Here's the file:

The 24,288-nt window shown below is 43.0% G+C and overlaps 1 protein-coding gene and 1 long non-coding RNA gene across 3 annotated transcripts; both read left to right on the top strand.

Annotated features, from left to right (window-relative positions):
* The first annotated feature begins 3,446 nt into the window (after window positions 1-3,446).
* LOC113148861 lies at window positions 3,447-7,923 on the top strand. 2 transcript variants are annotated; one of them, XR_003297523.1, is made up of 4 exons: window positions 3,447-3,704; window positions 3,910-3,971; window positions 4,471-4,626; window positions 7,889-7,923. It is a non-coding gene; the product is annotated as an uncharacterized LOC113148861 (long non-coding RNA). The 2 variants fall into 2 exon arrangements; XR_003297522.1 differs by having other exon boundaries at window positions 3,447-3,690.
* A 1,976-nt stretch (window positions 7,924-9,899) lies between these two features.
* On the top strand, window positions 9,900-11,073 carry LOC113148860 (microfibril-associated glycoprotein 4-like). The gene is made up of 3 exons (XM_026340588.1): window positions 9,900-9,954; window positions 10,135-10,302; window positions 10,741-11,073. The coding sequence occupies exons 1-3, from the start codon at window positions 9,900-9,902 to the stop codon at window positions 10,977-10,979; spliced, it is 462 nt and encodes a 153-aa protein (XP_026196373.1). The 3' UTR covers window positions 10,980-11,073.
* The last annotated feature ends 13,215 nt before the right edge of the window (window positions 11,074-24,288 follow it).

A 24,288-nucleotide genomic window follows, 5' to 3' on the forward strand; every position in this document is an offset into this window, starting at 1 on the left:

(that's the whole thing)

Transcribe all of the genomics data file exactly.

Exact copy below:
The 24,288-nt window shown below is 43.0% G+C and overlaps 1 protein-coding gene and 1 long non-coding RNA gene across 3 annotated transcripts; both read left to right on the top strand.

Annotated features, from left to right (window-relative positions):
* The first annotated feature begins 3,446 nt into the window (after window positions 1-3,446).
* LOC113148861 lies at window positions 3,447-7,923 on the top strand. 2 transcript variants are annotated; one of them, XR_003297523.1, is made up of 4 exons: window positions 3,447-3,704; window positions 3,910-3,971; window positions 4,471-4,626; window positions 7,889-7,923. It is a non-coding gene; the product is annotated as an uncharacterized LOC113148861 (long non-coding RNA). The 2 variants fall into 2 exon arrangements; XR_003297522.1 differs by having other exon boundaries at window positions 3,447-3,690.
* A 1,976-nt stretch (window positions 7,924-9,899) lies between these two features.
* On the top strand, window positions 9,900-11,073 carry LOC113148860 (microfibril-associated glycoprotein 4-like). The gene is made up of 3 exons (XM_026340588.1): window positions 9,900-9,954; window positions 10,135-10,302; window positions 10,741-11,073. The coding sequence occupies exons 1-3, from the start codon at window positions 9,900-9,902 to the stop codon at window positions 10,977-10,979; spliced, it is 462 nt and encodes a 153-aa protein (XP_026196373.1). The 3' UTR covers window positions 10,980-11,073.
* The last annotated feature ends 13,215 nt before the right edge of the window (window positions 11,074-24,288 follow it).

A 24,288-nucleotide genomic window follows, 5' to 3' on the forward strand; every position in this document is an offset into this window, starting at 1 on the left: